Texas out to save ‘discriminatory’ voter ID, maps after court ruling [View all]
SAN ANTONIO — On Election Day in Texas, the mere act of voting would have been fresh flexing of Republican power: Show a photo ID, then cast a ballot in a political district likely drawn to favor GOP candidates.
The script has changed, though, with two federal courts sizing it up as minority discrimination.
Texas Gov. Rick Perry and party leaders returned from an upbeat Republican National Convention on Friday faced with the weightier task of trying to save two signature legislative pieces: a voter ID law that judges called the nation’s most stringent and a redistricting map that fortifies GOP power for the next decade — at a time when the rate of a booming Hispanic population is coming into sharp focus.
In back-to-back blows this week, a pair of Washington federal courts ruled that both plans ran afoul of the Voting Rights Act. State prosecutors filed notice of appeal Friday with the U.S. Supreme Court, where they predict victory.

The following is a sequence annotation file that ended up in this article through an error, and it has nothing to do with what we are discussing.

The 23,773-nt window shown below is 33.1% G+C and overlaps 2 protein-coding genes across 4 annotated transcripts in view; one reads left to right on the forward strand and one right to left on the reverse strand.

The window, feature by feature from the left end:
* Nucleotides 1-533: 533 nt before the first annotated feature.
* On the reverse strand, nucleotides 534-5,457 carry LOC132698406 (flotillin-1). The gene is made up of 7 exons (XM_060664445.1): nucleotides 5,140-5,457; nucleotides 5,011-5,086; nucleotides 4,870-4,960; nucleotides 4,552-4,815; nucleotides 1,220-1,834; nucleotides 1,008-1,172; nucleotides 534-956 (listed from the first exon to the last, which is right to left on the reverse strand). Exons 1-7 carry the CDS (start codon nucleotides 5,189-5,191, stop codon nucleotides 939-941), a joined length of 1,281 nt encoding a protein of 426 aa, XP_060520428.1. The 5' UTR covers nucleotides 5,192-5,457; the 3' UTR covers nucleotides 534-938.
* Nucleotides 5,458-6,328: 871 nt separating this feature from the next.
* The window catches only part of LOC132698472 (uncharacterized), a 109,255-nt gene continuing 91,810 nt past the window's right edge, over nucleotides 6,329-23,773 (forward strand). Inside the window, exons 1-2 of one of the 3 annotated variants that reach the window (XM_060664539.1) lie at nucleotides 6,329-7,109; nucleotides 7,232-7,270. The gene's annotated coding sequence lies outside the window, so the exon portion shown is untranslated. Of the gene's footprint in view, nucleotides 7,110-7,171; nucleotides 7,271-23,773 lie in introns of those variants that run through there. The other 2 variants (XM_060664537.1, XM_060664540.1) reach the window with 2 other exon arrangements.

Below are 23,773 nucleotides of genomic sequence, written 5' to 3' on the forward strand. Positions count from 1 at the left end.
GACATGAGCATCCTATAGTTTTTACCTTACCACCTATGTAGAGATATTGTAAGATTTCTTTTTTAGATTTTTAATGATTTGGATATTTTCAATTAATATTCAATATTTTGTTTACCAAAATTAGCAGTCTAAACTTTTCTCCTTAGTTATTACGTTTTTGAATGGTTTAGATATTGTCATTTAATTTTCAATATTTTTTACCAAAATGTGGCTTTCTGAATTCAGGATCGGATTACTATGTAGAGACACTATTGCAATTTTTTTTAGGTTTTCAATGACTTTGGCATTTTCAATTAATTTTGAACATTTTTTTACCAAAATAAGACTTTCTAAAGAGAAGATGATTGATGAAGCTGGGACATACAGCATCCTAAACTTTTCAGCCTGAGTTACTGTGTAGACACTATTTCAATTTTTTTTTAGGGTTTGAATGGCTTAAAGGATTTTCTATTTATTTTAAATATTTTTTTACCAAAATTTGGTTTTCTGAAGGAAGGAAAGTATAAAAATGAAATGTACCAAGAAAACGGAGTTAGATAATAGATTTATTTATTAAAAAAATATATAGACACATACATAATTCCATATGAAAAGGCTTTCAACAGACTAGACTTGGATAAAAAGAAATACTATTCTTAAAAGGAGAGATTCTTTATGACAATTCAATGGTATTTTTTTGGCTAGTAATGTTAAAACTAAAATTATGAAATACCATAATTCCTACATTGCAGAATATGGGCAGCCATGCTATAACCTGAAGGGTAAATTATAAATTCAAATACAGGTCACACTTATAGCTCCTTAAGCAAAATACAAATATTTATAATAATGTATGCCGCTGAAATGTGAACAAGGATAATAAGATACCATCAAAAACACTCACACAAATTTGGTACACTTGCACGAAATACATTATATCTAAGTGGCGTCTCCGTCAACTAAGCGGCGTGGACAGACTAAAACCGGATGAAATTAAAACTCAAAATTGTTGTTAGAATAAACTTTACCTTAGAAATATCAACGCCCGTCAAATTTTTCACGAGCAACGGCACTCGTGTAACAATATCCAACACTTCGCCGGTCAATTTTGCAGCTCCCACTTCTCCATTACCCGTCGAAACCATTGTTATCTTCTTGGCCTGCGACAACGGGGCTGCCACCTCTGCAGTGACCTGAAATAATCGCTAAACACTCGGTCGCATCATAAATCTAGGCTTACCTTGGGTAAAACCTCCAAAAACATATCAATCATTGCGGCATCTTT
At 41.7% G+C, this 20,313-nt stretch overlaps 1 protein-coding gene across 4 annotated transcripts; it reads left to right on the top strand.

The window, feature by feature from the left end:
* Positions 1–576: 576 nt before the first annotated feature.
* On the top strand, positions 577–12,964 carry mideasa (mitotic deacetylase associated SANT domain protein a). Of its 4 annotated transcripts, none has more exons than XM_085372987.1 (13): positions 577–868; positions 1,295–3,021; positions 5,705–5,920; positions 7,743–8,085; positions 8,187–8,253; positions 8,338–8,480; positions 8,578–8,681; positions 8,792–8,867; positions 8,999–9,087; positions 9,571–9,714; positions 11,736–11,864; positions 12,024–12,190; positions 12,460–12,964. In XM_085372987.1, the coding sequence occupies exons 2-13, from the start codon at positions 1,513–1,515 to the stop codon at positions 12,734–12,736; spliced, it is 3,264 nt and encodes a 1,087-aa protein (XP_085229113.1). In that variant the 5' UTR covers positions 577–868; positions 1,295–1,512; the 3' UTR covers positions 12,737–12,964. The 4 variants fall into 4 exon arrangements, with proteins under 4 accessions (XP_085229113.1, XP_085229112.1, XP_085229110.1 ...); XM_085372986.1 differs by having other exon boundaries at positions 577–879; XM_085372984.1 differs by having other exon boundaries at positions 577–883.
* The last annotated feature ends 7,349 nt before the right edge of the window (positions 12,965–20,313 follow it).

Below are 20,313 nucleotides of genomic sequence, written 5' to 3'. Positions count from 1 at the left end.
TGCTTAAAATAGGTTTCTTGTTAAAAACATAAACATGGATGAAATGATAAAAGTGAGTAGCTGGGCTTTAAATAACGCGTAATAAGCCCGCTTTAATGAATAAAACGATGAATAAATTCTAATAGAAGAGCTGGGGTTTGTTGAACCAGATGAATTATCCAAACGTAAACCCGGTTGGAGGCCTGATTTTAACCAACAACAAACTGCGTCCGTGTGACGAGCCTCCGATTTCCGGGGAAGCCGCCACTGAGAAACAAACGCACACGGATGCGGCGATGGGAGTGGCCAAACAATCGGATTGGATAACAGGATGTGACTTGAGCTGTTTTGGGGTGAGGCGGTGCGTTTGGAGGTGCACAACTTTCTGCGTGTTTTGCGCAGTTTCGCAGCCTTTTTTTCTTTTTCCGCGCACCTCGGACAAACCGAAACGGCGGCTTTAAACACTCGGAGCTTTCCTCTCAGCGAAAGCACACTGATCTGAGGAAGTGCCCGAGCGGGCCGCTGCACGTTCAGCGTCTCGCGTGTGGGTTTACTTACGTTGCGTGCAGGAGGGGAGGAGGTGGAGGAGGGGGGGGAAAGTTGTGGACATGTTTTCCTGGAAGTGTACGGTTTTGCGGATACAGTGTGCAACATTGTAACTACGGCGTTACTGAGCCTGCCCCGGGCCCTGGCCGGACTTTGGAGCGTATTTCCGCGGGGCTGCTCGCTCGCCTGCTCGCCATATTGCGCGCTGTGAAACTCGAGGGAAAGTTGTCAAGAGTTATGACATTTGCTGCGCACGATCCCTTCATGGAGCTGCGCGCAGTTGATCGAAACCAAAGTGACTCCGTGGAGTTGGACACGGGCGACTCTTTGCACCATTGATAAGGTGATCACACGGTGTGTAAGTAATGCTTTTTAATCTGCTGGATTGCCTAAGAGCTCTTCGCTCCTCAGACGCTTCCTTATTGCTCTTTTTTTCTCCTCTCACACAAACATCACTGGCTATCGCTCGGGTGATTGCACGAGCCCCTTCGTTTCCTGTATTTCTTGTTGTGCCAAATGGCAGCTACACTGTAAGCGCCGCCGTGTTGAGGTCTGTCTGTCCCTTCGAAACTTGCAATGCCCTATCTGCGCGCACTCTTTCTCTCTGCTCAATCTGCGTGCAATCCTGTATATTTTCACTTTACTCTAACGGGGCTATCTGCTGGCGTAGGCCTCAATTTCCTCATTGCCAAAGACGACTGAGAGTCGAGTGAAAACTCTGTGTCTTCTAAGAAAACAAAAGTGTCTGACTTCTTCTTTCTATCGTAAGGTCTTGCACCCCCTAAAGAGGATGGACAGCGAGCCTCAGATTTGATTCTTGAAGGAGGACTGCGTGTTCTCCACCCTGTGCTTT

It’s the boldest forecast anyone has made in wake of the rulings — including the political fallout, if any, of two opinions that very publicly concluded Texas passed a political map with “discriminatory intent” and a voter ID bill that would impose “unforgiving burdens on the poor,” who are disproportionately Hispanic or black.
State Attorney General Greg Abbott, whose personal Twitter page is splashed with the backdrop of the “Don’t Tread on Me” symbol, isn’t worried about the message the rulings might have sent the state’s fastest-growing demographic.